Sabrina Loses Her Magic
Reading Time: 2 minutes
Netflix’s “The Chilling Adventures of Sabrina,” a TV adaptation of the comic based on the Archie franchise, dropped a couple weeks ago. The series, comprised of 10 hour-long episodes, follows teenage girl Sabrina Spellman (Kiernan Shipka). Half mortal and half witch, Sabrina is told to choose between the two worlds on her 16th birthday, and season one chronicles the chaos as she tries to balance her loyalty to both.
Right off the bat, it’s hard to get a sense of what the show is going for. At times it feels like an attempted Rosemary’s baby-esque supernatural horror, but it reads more like “Charmed.” The gore and violent scenes are overdone. It’s more laughably cringey than it is scary or sexy, the production value of the show not nearly high enough to justify it reaching for a really frightening premise. It’s written similarly to Riverdale—essentially a soap opera—with the dialogue stiff and often overdone. That doesn’t stop the series from continuing to push the horror angle though, with frequent cameos from “Satan,” a goat-headed creature that’s more ridiculous than fear-inspiring.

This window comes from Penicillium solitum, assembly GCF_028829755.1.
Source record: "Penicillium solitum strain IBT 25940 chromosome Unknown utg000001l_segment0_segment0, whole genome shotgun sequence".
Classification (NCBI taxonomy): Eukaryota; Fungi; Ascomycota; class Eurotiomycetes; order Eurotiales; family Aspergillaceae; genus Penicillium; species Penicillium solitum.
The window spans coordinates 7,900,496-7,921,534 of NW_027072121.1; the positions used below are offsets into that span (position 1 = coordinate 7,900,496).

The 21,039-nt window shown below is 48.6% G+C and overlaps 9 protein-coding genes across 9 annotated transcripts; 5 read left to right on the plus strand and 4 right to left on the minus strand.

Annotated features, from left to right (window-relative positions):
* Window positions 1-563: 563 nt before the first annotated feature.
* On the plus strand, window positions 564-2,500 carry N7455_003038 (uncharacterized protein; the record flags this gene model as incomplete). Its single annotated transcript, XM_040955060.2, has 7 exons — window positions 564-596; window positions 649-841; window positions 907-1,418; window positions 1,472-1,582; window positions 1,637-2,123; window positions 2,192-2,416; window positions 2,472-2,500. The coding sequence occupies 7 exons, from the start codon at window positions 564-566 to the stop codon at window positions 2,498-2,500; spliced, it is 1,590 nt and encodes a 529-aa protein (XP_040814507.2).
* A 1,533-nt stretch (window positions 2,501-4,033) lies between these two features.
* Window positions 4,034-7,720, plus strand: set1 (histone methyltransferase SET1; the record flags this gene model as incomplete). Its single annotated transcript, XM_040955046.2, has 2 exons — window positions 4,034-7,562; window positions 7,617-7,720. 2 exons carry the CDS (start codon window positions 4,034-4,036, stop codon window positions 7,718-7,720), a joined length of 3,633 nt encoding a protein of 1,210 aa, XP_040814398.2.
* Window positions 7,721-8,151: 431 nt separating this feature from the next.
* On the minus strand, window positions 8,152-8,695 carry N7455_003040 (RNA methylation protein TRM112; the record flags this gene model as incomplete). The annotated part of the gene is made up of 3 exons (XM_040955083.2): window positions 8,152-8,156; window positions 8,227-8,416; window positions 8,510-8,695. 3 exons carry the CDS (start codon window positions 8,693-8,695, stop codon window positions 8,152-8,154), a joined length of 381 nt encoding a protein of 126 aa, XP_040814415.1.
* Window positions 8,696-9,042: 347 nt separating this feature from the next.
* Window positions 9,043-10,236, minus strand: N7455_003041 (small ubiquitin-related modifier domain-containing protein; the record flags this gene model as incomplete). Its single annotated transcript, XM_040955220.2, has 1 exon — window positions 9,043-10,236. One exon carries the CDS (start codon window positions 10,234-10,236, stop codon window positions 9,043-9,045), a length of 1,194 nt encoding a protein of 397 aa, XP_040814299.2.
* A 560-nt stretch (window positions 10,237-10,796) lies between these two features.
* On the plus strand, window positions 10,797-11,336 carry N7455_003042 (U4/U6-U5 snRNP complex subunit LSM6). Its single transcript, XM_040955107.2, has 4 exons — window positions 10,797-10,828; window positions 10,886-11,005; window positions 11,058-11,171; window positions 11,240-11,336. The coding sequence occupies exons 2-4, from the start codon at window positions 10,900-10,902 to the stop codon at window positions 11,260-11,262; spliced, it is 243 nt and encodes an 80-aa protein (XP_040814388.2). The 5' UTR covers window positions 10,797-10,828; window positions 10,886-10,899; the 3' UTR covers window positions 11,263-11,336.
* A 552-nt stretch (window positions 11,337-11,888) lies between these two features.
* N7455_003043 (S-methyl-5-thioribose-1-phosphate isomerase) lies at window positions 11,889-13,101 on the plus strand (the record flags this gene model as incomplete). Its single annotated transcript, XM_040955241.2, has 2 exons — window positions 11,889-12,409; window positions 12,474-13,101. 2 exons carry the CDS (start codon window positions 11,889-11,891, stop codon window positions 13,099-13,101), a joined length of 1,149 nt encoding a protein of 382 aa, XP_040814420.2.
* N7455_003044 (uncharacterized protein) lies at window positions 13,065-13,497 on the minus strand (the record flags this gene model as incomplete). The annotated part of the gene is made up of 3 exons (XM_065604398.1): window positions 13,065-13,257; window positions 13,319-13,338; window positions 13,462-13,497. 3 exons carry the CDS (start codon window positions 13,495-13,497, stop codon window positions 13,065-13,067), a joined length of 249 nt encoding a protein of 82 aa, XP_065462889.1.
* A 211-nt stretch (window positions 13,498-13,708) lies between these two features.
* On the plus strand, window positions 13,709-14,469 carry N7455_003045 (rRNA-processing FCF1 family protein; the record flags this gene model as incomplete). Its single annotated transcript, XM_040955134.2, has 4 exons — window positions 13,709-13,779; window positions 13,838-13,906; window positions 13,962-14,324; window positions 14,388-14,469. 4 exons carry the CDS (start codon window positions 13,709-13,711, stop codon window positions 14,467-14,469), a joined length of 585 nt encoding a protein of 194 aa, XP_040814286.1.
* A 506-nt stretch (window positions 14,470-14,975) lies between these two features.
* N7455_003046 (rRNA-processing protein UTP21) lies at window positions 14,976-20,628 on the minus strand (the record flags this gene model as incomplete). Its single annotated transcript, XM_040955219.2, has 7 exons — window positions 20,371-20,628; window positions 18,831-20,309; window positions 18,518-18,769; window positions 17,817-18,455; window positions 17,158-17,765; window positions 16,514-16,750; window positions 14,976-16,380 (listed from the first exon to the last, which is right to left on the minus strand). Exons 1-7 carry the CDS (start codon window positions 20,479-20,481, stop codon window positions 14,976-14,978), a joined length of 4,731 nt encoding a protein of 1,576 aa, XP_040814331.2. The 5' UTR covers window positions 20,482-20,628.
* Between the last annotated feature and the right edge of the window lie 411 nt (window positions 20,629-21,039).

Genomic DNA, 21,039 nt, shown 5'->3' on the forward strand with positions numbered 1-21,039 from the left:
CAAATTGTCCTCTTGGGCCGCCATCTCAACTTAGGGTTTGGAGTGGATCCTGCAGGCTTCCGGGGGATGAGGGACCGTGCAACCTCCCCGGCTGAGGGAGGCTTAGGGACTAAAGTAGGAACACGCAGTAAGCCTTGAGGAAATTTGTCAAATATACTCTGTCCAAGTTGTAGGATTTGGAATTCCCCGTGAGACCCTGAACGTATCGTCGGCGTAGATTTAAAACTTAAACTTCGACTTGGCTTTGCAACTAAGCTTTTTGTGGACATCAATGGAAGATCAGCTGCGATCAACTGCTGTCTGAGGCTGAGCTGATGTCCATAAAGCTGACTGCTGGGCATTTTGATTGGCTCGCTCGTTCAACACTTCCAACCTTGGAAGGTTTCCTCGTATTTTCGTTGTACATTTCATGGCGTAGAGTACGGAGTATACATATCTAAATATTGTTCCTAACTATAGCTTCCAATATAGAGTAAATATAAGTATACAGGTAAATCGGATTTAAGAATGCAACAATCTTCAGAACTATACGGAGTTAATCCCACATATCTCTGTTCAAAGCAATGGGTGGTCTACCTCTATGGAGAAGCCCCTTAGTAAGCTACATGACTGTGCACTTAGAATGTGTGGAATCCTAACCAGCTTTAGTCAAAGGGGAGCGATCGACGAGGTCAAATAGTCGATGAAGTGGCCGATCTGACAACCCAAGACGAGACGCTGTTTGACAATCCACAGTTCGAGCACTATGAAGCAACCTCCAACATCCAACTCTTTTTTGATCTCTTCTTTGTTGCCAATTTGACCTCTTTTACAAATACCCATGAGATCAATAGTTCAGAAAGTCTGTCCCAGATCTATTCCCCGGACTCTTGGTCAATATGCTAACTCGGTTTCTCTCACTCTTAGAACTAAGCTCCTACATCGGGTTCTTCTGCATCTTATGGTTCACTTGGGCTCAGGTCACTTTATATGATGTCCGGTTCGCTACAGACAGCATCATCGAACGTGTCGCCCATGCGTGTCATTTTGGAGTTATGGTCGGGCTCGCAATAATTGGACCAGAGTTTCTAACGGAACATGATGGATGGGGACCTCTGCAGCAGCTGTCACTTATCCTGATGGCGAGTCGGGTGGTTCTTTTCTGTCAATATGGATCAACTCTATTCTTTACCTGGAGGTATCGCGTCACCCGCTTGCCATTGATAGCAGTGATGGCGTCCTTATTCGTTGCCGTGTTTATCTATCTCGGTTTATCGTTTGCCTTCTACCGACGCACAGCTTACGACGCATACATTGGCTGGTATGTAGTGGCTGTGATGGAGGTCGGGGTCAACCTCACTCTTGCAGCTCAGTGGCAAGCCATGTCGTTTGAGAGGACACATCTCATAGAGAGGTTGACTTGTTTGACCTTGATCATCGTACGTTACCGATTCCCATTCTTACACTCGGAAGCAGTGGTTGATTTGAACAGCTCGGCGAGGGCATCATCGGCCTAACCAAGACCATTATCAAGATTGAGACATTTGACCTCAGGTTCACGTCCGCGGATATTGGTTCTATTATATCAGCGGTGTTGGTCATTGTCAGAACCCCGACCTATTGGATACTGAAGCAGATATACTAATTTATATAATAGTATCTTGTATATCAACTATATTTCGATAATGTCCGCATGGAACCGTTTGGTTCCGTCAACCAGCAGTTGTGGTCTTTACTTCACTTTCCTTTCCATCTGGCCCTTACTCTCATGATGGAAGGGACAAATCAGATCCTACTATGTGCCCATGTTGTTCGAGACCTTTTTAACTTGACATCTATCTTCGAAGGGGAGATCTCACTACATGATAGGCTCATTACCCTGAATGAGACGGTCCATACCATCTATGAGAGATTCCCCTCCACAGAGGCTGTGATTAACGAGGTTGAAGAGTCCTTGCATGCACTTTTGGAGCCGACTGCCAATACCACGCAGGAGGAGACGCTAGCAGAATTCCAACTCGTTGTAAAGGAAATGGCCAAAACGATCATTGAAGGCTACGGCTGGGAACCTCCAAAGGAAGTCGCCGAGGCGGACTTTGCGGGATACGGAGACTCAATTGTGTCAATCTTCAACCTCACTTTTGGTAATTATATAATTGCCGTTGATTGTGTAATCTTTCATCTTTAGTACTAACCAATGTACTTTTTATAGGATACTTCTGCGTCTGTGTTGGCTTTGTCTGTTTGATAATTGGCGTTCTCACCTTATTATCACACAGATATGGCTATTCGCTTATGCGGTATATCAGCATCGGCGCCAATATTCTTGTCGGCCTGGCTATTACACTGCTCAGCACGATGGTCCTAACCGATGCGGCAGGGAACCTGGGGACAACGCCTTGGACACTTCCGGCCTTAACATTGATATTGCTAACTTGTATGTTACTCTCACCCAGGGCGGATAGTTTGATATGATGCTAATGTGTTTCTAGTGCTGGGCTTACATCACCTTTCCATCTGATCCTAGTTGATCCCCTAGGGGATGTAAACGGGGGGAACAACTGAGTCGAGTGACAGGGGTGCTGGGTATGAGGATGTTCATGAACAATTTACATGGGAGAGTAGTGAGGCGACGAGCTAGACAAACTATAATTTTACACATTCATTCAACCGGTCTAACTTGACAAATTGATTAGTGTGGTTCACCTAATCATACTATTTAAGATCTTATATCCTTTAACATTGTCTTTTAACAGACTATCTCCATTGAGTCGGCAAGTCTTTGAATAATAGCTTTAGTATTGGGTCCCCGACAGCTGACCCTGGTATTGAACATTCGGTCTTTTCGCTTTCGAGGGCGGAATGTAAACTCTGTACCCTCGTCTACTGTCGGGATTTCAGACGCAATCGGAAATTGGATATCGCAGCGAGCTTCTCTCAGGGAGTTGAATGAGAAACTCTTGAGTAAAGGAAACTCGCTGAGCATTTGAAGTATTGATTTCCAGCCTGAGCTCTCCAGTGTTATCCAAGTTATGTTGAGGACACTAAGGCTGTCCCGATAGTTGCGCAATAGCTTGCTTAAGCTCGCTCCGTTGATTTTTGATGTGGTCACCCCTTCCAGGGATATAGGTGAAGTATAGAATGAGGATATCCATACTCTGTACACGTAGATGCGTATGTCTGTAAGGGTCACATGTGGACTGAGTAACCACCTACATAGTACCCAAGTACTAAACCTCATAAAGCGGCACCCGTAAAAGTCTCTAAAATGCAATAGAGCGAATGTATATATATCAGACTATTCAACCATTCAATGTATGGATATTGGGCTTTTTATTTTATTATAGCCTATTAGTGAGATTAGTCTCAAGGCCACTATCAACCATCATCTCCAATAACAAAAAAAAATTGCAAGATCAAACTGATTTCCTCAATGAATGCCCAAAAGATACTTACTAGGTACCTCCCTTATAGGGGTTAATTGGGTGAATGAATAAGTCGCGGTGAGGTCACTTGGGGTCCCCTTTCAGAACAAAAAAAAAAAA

The show also tries to take on the sexism of the original comic by turning Sabrina into a feminist superhero, which pretty much falls flat. The portrayal of Sabrina and her friends’ feminist crusade is entirely cliché, and it feels much more like a commodification of dissent than an actual feminist message. There’s no nuance or dimension; the girls take on a blatantly sexist principal with no character development, without satisfying resolution. Other than that, the feminist group Sabrina started doesn’t do much of anything aside from making long inspiring speeches. The plotline is so underdeveloped that it can’t be taken seriously; it’s not portrayed as an actual passion of Sabrina’s, but rather as just another manifestation of her superhero-esque sense of justice, which doesn’t do the show any favors.
There are a few bright spots in the series. Shipka is, as always, charming on screen, gifting Sabrina an intelligence that’s definitely not written into the show. There are moments when the viewer genuinely connects with Sabrina. She’s played with a sincerity that’s appealing, even when the script falls short. Sabrina’s aunts, Hilda (Lucy Davis) and Zelda (Miranda Otto), are another highlight, their dysfunctional relationship a source of much needed comic relief when the show gets too heavy or self-righteous.
Still, this isn’t enough to save the series from itself. Though the idea is appealing, “Chilling Adventures of Sabrina” just can’t master the balance that its predecessors have—such as shows like Buffy the Vampire Slayer, where dark humor balances out a genuine serious undertone. “Chilling Adventures of Sabrina” doesn’t quite reach the threshold for a really fear-inspiring show. Instead it comes off like any other soap: amusing, but not quite memorable.